14 Jun Legal Medical Marijuana is Looking Likely For North Carolina
You can forgive North Carolinians for being less than optimistic about the prospect of marijuana legalization in their state. As at least 34 states have legalized marijuana for medical or recreational purposes, North Carolina residents have watched bill after bill enter the North Carolina General Assembly, never to even make it out of committee. But one North Carolinian who has spent years fighting for legalization says she feels confident that this time is different.
Legislators appear to be moving forward on NC S711, the “NC Compassionate Care Act.”
Janis Ramquist, NC NORML’s Governmental Consultant, Pro Bono, spoke with Interrogating Justice in April after legislators filed multiple legalization bills. At the time, she suggested that North Carolina would see a legalization bill “pass in the not-too-distant future.” When IJ reached out for comment about whether lawmakers had any progress on any of the bills, she responded that indeed they had. And that “the not-too-distant future” could actually be this legislative session.
After years of lobbying for NC NORML, Ramquist said she had expected that the bill might have already come to a vote by the time of our interview.
“I was hoping to have good news by now,” she said. “But also the budget disagreement between the house and the Senate complicates movement of other bills. So that is another aspect of things beyond our control.”
The entrance of big cannabis businesses has added additional complications.
Ramquist said that another reason for the delay may be due to the success of NC NORML’s lobbying efforts so far.
“NC NORML was making really good progress towards majority support for medical cannabis,” she said. “So much so that some cannabis companies took notice and hired some lobbyists. So that has complicated our progress. The more people involved in talking to legislators, the message isn’t always the same. And the concerns aren’t the same. Obviously [the cannabis companies] want to suck up so that they can operate in North Carolina.”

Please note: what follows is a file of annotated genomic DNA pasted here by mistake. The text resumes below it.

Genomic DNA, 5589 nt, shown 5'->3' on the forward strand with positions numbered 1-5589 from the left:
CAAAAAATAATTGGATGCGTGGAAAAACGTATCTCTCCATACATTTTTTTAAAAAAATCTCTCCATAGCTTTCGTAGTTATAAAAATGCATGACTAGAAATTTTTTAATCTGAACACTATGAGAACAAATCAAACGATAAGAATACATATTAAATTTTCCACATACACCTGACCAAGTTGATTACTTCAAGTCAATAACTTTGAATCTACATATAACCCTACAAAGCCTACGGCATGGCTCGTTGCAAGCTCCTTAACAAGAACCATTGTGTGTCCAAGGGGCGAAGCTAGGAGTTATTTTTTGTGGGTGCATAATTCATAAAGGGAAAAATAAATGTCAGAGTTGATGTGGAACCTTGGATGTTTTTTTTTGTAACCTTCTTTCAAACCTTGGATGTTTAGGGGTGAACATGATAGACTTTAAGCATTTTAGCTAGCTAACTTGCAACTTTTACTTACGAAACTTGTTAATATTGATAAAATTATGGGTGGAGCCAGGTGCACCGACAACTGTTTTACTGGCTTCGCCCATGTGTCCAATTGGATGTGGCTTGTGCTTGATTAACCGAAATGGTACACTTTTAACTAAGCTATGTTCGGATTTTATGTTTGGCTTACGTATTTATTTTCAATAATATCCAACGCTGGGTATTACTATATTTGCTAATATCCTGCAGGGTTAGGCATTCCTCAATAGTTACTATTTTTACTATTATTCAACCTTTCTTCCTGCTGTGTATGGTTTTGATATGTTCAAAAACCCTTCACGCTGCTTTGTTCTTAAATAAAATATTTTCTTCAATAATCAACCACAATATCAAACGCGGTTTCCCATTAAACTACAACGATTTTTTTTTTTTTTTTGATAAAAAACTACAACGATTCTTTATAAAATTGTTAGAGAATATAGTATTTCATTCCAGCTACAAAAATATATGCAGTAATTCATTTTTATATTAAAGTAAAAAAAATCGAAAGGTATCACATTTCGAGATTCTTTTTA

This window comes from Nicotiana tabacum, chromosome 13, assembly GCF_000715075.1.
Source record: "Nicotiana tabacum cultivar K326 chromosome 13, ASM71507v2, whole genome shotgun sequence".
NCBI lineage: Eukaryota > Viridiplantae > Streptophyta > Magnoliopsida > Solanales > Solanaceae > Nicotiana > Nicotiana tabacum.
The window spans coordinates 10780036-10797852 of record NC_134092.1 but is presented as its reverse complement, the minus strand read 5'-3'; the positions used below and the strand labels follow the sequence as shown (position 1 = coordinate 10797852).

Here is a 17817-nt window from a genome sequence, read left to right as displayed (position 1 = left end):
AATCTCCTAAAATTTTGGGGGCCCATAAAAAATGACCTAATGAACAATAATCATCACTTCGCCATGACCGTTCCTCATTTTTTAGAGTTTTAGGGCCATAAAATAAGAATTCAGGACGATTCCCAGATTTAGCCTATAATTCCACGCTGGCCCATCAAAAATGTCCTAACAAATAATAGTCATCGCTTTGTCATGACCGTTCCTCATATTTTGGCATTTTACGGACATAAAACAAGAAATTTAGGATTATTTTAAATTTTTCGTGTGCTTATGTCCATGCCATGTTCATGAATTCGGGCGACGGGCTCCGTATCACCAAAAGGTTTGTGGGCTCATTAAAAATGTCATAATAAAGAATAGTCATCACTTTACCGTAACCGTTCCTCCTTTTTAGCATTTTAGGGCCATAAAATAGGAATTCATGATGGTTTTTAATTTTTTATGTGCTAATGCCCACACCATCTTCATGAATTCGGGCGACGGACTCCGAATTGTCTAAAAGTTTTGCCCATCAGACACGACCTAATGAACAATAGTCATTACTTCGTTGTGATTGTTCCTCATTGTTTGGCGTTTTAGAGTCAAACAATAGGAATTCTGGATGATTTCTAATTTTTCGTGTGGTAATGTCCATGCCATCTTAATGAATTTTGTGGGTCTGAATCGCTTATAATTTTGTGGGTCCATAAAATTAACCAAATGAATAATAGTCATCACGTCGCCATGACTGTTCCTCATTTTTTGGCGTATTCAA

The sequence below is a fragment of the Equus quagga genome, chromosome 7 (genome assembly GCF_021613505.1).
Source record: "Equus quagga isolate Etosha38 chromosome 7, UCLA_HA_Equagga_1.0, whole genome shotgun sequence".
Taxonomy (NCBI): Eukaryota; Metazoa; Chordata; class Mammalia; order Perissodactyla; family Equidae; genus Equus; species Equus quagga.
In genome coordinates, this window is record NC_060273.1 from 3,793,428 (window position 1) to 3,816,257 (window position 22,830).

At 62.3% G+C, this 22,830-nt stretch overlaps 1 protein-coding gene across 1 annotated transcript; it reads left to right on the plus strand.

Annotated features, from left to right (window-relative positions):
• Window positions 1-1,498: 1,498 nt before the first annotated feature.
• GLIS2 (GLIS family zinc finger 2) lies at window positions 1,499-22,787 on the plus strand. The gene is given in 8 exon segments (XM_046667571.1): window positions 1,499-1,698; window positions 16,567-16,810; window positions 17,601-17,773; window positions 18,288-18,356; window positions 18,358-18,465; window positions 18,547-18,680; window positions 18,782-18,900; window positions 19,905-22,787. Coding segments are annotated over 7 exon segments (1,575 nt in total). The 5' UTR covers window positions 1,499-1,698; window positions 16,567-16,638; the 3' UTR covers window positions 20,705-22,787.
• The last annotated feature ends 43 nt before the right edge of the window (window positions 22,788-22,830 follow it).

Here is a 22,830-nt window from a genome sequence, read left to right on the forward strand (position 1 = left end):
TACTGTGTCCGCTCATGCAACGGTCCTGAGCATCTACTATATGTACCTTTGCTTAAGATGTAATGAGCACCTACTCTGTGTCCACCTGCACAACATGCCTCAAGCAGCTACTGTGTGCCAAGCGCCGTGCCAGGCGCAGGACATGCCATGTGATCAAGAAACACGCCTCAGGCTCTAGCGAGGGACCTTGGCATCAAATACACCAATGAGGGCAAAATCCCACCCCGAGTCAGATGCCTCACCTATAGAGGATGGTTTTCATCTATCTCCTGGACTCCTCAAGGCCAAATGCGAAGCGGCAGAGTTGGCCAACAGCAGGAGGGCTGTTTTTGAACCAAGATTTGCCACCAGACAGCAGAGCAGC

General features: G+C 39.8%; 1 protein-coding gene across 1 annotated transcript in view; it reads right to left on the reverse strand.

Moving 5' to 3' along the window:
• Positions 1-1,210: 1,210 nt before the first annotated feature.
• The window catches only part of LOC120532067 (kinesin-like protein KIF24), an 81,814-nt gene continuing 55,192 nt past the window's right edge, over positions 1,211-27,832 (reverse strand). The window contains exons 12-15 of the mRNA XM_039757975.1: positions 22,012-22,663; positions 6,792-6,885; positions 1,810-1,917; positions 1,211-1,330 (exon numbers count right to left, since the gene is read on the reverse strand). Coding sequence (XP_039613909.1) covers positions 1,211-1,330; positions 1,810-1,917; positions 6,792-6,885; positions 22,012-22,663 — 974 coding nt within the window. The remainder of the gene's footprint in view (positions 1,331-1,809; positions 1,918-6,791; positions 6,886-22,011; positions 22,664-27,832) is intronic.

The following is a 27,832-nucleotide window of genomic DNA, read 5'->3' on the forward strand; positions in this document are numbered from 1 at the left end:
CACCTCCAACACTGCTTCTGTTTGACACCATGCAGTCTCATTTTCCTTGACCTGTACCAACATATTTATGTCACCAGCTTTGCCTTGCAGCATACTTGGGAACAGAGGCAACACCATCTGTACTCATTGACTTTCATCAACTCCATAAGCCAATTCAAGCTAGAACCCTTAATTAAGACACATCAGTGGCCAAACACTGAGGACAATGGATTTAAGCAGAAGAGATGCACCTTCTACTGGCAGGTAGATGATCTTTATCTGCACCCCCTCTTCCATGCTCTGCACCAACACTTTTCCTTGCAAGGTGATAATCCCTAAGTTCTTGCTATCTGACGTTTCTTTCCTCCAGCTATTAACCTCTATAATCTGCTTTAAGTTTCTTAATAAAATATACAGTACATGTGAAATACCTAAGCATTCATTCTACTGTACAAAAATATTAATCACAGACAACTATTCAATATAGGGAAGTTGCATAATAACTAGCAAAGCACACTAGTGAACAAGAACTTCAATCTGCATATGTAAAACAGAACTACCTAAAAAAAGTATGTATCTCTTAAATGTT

But Ramquist said that she and her group approached the issue from an entirely different perspective.
“I haven’t really gotten into the business end of the bill,” she said. “I’m concerned about consumers and patients; labeling, the fact they can get physicians advice as the decider. There’s increased almost weekly I see research on a different medical condition. There is now preliminary research being done regarding Alzheimer’s.”
Ramquist says parties are looking to make several changes to the law as written.
Of the legalization bills introduced during this session, NC S711 is by far the most restrictive. As written, the bill strictly defines a limited number of conditions for which marijuana could be prescribed. Ramquist says these restrictions are something she and others have been working to change.